Managing flanking noise in healthcare facilities

And at a time when hospital reimbursements are aligned with patient satisfaction, noise management is fundamental to business performance

By Kevin Herreman / Special to Healthcare Facilities Today

While healthcare professionals are on the frontlines of delivering care and comfort, architects and contractors are essential workers when it comes to mitigating an enduring pain point in the healthcare setting – flanking noise.

Whether flanking noise comes from HVAC equipment on a hospital’s rooftop, transmits between walls in assisted living units, or complicates communication in a telemedicine practice, optimizing acoustics is integral to a comfortable environment for patients, care providers, staff and visitors. And at a time when hospital reimbursements are aligned with patient satisfaction, noise management is fundamental to business performance.  

The walls, floors, and ceilings of a healthcare facility can all act as proxy sound speakers. The increased use of hard surfaces to reduce infection pressure coupled with decreased use of carpet, drapes and other sound absorbing textiles creates an environment conducive to sound carrying over between walls, floors, and ceilings. Vibrations from mechanical equipment ranging from rooftop HVAC systems to water pipes present still more challenges to acoustic performance in the healthcare setting.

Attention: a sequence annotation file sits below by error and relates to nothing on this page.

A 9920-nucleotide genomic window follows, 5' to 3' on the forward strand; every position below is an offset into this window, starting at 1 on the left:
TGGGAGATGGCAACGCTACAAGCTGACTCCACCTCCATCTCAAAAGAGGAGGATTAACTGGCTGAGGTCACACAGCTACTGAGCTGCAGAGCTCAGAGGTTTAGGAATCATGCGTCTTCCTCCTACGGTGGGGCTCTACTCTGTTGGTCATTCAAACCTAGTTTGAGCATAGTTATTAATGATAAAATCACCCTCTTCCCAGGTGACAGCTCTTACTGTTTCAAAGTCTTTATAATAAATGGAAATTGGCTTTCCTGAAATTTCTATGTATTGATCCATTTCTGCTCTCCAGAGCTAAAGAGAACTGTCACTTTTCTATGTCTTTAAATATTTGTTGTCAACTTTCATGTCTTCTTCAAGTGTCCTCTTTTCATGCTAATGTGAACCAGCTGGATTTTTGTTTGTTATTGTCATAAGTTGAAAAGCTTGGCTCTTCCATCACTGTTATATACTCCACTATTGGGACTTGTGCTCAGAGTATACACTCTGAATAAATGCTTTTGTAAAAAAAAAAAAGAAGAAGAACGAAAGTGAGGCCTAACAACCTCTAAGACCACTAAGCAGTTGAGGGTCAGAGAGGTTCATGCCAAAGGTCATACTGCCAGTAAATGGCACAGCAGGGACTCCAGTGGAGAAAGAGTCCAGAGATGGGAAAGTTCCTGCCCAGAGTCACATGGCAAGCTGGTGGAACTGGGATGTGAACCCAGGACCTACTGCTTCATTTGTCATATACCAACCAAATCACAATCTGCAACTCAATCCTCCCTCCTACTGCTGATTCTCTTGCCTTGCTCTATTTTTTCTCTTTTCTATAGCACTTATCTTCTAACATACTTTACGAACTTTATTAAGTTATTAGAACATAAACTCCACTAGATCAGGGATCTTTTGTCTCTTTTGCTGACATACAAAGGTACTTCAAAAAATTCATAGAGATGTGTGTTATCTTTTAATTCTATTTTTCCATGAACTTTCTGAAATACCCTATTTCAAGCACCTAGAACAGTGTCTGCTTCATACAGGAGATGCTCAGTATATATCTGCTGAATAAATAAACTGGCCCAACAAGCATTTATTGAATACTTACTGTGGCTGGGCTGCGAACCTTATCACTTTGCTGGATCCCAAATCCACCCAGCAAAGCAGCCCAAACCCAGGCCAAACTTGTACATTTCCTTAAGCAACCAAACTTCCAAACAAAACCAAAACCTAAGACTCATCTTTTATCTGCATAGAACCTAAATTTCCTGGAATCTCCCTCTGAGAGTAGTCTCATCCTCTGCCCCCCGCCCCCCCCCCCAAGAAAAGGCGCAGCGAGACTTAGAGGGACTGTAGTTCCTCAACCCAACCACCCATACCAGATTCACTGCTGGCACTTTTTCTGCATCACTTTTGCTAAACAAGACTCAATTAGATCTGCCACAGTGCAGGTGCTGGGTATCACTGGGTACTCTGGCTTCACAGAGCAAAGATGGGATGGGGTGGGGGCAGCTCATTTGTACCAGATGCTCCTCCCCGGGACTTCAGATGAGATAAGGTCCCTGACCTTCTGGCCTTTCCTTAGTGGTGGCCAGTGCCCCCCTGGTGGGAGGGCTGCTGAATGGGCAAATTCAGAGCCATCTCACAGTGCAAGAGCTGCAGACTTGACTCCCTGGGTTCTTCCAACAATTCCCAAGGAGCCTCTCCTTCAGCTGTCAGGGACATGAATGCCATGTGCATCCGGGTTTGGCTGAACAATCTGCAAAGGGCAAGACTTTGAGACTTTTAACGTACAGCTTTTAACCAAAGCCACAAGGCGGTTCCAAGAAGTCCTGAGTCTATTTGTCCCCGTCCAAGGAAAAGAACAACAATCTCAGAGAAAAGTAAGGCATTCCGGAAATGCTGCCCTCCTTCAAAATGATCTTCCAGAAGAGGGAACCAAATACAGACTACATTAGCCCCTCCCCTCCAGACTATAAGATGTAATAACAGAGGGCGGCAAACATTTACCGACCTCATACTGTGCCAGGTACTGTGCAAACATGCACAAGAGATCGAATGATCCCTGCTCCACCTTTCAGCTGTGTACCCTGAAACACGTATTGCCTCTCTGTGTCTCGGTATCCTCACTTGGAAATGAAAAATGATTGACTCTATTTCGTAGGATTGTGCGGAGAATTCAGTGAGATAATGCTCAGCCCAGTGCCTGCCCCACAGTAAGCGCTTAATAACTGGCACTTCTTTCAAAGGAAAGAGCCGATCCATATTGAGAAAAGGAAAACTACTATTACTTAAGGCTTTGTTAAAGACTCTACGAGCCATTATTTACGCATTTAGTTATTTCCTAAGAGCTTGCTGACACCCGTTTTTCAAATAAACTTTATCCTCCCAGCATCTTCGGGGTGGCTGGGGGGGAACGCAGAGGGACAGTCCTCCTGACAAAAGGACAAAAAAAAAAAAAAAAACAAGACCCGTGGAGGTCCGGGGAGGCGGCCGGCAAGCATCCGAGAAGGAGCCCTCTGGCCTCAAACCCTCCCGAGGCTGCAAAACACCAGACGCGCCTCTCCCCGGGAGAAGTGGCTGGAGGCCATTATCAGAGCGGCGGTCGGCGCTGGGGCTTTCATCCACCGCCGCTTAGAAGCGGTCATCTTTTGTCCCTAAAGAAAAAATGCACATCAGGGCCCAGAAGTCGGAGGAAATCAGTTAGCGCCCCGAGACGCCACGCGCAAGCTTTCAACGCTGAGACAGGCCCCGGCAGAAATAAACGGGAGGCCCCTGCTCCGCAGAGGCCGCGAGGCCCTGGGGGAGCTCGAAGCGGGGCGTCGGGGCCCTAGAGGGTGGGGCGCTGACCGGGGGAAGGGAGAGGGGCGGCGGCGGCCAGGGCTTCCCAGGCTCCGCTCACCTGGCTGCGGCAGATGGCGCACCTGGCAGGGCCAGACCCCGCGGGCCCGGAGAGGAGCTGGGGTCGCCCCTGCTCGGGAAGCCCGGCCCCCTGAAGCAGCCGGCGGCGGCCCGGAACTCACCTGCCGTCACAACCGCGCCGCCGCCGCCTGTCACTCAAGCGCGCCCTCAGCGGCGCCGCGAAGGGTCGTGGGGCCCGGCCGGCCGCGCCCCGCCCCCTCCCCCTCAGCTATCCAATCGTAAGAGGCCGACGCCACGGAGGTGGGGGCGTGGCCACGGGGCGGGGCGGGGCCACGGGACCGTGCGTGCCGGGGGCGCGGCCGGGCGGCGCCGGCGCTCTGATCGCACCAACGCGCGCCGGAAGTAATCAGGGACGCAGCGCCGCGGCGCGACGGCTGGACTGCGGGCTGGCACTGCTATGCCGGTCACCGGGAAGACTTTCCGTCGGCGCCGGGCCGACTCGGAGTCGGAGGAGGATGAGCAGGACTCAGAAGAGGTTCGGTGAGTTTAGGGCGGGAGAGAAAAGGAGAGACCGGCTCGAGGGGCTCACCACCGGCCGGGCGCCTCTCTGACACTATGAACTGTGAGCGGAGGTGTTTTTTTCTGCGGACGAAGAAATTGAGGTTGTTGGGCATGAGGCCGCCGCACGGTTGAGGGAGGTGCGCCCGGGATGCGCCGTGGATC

Managing flanking noise 

Sound is stealth and opportunistic. A gap of just 1/32 of an inch between a floor and a wall presents easy access for sound to carry over. Noise will always seek the path of least resistance. Flanking noise refers to sound that travels around walls and floors as well as sound that flows through adjacent junctions and openings. Managing flanking noise becomes especially important in higher performing walls – particularly those with a sound class transmission (STC) of C45 and higher. For walls with STCs below STC/llC45, most common noise control practices are very effective. 

While STC provides a measure of energy lost as it passes through a wall and Outside In Transmission Class (OITC) provides a measure of sound transmission through exterior walls, these evaluations should not be confused with the Noise Reduction Coefficient (NRC) which measures how well a material is able to absorb sound – including flanking noise – regardless of the wall assembly and its STC. Typical NRCs are in the .4 to 1.2 range and a material’s NRC will provide a reliable indicator of the material’s noise absorption.

Sealing the perimeters of patient rooms helps defend against flanking nose. The use of acoustic caulking between the floor and the wall can help mitigate sound noise. Adding a resilient channel can also help improve sound insulation of drywall, sheetrock, plasterboard, walls, and ceiling assemblies. The resilient channel acts to isolate the drywall from the framing studwork, weakening the sound wave through the assembly and reducing noise. Floating the floor with a truss can help to reduce the flow of sound across structural paths. 

Four approaches to managing flanking noise

Designers generally follow four approaches when dealing with flanking noise: absorbing sound, blocking sound, breaking sound, or isolating sound.